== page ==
Sumie Francois carded 69 in the opening round of the juvenile girls B.C. championship on Tuesday at the 72-par Crown Isle Resort near Courtenay.
The 13-year-old shot three-under par and was the only male or female golfer to break 70 that day, giving her a six-stroke lead over the girls field. It also put her one shot up on her brother, Alex Francois, 15, who finished two-under par and tied Vancouver’s Trevor Yu for first among the boys.
“I felt very happy about it,” said Sumie on Thursday before her 9:09 a.m. tee time on the final day of play. “I was proud of myself and also happy how I beat my brother.”
She sunk four birdies and conceded only one bogey on her way to the top of the leaderboard. Both are members of Shaughnessy Golf and Country Club and say the sibling rivalry isn’t heated.
On Wednesday’s second round, Sumie was less efficient and shot 79 to drop to four over par and one stroke behind the leader, Shirin Anjarwalla of Nanaimo.
“Yesterday I struggled a lot. I was hitting the ball all over the place. I wasn’t able to do what I wanted to do,” she said. “Today I’m just going to calm myself down, focus on every shot and do the best I can do.”
Sumie, who enters Grade 9 at Burnaby’s Moscrop secondary in September, maintains a sharp mental edge and uses a lot of self-talk to sustain her concentration. “I always talk to myself: it’s OK, there’s still another hole, I can fix the problem. I also drink a lot of water to calm myself, too.”
On the boys’ side, Alex, held a one-stroke lead heading into the third and final round Thursday. He shot two-under-par 70 on Tuesday and followed that up with 69 on Wednesday to go five under par in the tournament and break the round-one tie for first place.
“I took everything one shot at a time and try not to make any dumb mistakes,” he said before teeing of Thursday morning. “I made a couple bad ones on the first day, I got a three put and I also hit my chip shot short.”
On the first day, Alex three-putt the par-three 12th hole for a bogey. On the same hole the next round, he gained two strokes. “I birdied it,” he said. “I tried to make sure I placed the ball on the right spot on the green to give myself a better shot.”
Also on Wednesday, he shot two bogeys by the fourth hole but answered each time with a birdie to keep his score at even par on the day. He then scored an eagle and two more birdies (plus one bogey) to shoot 36 on the front nine and 33 on the back.
Before teeing off for the final round, he said he could win if he took advantage of the four par-five holes at Crown Isle. “I’m expecting to birdie today.”
Alex was paired with Yu, who was just one shot behind at four under par and who returns to the Pacific Coast after winning at gold medal with Team B.C. at the Canada Summer Games in Sherbrooke. Yu, a member of Marine Drive Golf Club, attends St. John’s School in Vancouver and is the defending Canadian juvenile champion. He won the B.C. title in 2011 and tied for second last year.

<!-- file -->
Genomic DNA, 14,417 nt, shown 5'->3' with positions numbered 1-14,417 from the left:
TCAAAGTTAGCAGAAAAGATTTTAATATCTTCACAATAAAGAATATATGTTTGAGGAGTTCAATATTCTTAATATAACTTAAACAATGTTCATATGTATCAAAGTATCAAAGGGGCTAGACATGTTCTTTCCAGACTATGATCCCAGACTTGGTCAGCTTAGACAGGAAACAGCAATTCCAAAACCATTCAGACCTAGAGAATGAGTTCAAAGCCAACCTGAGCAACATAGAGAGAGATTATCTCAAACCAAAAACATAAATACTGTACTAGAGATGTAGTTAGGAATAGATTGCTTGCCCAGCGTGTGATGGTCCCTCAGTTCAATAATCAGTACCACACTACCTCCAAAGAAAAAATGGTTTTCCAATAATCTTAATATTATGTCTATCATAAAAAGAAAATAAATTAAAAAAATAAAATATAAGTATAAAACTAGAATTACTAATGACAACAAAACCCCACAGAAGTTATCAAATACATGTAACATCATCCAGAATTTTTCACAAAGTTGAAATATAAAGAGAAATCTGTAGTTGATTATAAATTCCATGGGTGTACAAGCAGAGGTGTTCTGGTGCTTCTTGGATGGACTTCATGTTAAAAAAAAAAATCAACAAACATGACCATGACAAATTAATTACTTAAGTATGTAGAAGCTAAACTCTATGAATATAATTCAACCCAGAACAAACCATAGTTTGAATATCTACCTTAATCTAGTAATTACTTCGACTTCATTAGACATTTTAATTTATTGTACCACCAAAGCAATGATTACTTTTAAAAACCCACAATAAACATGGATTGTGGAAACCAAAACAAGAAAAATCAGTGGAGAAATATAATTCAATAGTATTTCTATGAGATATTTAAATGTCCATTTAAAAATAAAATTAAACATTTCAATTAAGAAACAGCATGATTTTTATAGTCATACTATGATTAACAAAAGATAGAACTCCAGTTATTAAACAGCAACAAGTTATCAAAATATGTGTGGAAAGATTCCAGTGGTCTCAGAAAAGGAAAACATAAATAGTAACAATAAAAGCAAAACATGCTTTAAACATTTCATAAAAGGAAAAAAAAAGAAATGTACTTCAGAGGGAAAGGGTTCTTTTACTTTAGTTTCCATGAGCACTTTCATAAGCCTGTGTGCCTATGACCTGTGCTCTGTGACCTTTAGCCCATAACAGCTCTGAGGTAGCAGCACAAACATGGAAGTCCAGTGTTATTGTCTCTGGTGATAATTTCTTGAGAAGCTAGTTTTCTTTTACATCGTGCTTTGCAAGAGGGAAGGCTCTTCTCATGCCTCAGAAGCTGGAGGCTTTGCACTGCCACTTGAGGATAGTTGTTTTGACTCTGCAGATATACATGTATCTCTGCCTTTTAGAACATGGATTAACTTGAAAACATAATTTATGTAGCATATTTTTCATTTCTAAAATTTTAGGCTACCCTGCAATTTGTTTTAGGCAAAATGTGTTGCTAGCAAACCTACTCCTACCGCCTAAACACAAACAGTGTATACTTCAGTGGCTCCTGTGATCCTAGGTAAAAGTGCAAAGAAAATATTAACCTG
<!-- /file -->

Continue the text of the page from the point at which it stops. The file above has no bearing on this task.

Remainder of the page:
With the Shaughnessy junior team, Alex won the PGA of B.C. pro-junior title at Summerland Golf and Country Club in July.
Sumie and Alex may be members at Shaughnessy but are coached by their father, Joseph Francois, a devoted parent who’d never played a round of golf until his young son picked up a plastic toy putter. The Francois family famously converted the master bedroom of their two-bedroom Burnaby apartment into a training centre dedicated to tee shots, putting and golf skills development. He studied golf at public libraries and watched hundreds of hours of video, becoming a self-taught expert on mechanics, strategy and technique.
In a 2009 Golf Channel interview with the family, Alex and Sumie are introduced as extremely talented pre-teens “poised to head south to take over America.” The host says, “We can safely call them child prodigies.” The children are shown on the course, the two of them polite, skilled and smiling. “I want to be the best golfer in the world,” says Sumie. Alex says, “I might quit — when I die, when my body is all worn out.”
Most remarkable about the Golf Channel profile, however, is the father’s dedication and professed selflessness, an attitude he expressed then and affirmed today. “I use golf to teach my children about life. I don’t teach them golf to become a pro — if they want to become a pro, it’s not my business… it’s up to them.”
Before his son and daughter teed off in hunt of a B.C. juvenile title Thursday at Crown Isle, Francois said, “To be honest with you, all I want for my children, deep from my heart, is to get an education. After that I have nothing, nothing, nothing in my mind. I am from Haiti, for a Haitian form Haiti, I am very lucky and fortunate to be here. There is a huge opportunity here, they need me to help them take advantage of that opportunity. But it is up to them.”
In 1994 Francois moved to Vancouver from Montreal where his family had first arrived in Canada. He credits his wife, a Japanese woman also named Sumie, for giving up their bedroom and countless hours to golf practice. The sacrifice is a message to other families and for children and teens to appreciate the sacrifices of their parents, said Francois. “I want every parent, every kid to see that [video]. When the mom and dad say something to them, they will appreciate it. Sometimes kids take things for granted.”
Francois said his children’s different personalities are evident on the links. Sumie, he said, puts pressure on herself but is very mentally tough and passionate. Alex has confidence to spare and plays a more social game.
They both recognize how their father has contributed to their success. “My dad is definitely the smartest person on Earth,” said Sumie. “He is. He knows everything in life. I trust him a lot.”
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